Two years ago there was an aging, narcissistic, race-baiting buffoon sitting in a bronze-plated penthouse in New York City, telling his friends that despite his history as a pro-choice Democrat, and the fact that he had never won a campaign in his life, he was going to take over the Republican Party, vanquish the establishment, defeat two dynasties and become President of the United States. The most recent bullet point on his resume was starring in a reality TV show along with Bret Michaels and Gary Busey. The elite media and politicians and donors considered him an utter joke. He couldn’t find any professionals to run his campaign so he hired an F-list manager who was previously a journeyman field operative for the Koch Brothers with a reputation for sexual harassment and little else. He tapped a fashion flack to head up his media operation and a golf caddy to sharpen his online brand. When he announced his campaign he had to pay actors to attend the event because he had no local supporters. He trashed the semi-polished speech his advisers had drafted in favor of a bananapants rant about killer rapist Mexican marauders roaming the countryside.

But from that day forward, he fought. And that moron is now leader of the free world.

You are telling me that a respected conservative, Trump-critical incumbent holding his seat in a red state is really more implausible than that?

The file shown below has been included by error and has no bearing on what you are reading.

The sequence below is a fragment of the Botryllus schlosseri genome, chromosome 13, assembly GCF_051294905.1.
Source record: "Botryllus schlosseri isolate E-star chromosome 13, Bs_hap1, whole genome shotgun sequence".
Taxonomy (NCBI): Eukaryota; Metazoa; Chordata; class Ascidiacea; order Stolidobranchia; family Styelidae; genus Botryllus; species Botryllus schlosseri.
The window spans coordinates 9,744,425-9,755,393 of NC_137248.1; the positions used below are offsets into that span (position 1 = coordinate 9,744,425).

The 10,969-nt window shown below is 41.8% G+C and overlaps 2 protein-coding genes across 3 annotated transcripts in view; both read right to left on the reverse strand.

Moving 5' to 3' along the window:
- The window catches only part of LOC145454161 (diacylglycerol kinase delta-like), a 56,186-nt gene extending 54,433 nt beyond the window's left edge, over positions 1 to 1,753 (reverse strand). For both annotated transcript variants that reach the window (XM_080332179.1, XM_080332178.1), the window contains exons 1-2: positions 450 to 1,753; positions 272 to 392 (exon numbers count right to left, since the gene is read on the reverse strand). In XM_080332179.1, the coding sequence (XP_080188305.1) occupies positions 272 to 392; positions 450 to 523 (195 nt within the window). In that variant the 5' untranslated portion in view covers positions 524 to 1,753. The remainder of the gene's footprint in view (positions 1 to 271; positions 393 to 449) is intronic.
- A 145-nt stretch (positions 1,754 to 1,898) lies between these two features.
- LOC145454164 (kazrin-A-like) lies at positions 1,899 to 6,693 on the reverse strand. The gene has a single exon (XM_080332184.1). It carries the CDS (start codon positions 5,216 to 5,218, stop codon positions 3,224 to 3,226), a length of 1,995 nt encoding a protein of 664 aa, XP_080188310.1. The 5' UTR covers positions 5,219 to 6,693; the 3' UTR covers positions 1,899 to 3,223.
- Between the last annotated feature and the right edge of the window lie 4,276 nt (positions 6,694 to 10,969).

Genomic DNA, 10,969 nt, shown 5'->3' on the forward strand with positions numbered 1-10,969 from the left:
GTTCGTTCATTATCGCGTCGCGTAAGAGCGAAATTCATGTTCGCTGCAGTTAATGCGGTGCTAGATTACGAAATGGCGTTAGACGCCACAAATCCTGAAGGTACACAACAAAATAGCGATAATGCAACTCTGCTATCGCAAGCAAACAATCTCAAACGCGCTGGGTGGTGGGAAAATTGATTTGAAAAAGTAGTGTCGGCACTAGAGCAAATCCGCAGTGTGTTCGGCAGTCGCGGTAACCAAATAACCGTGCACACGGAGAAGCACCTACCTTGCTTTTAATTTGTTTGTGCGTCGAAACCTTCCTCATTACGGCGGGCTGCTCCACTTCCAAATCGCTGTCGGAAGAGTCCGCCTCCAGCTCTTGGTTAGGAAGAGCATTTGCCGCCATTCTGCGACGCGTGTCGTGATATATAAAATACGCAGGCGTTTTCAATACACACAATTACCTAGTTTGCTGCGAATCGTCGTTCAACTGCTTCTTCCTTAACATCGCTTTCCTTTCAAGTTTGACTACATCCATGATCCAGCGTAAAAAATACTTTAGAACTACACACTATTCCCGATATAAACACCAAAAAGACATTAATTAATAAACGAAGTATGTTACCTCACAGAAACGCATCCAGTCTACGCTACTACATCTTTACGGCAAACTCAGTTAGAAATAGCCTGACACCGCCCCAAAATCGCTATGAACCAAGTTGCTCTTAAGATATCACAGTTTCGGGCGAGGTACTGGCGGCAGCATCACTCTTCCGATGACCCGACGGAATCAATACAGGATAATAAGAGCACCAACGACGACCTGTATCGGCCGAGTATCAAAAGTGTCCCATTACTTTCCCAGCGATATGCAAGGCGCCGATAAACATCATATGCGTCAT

Trump is grotesque, but if there’s one positive lesson we can learn from him and his supporters it is this: To win, you have to fight. The implausible is possible. The tectonic plates beneath our politics are shifting constantly. Our erratic national embarrassment of a president could make a mistake so grave that his minions turn against him. Or if not his minions, then enough Republicans to start a stampede. The containment strategy could collapse and expose a naked, flailing, incompetent, corrupt government that the people insist upon purging.

Admittedly, we are likelier to witness a sustained drift towards Trumpism driven by Republican voters and abetted by unprincipled-but-ambitious Republican politicians. On Tuesday, Ben Domenech, editor in chief of The Federalist, argued that the war is over and all that remains is awkward tension between Zombie Reaganites and a new Trumpified GOP. If I were a betting man, I’d sadly lay my chips with Ben.

But even if he’s right, the correct moral and strategic path is not for the zombies to disappear or reanimate as seething nationalists.

As New York Times columnist Ross Douthat wrote recently, “only in actual political competition can the Republican elite reckon with why it lost its party, and how it might win again without succumbing to Trumpian indecency.”

That competition would require leaders to rally, and donors to support a cause they know is right against the odds, and a broad willingness within the party to chip away slowly at the base of support for racial grievance politics masquerading as populism. The other option is to wake up in a not-too-distant future, in a party dominated by racists and reactionaries and red hats, and retire to the suburbs wondering how we got here.

The many Republicans and independents who don’t want that future need to ready themselves to fight as underdogs. But the fight is worth it.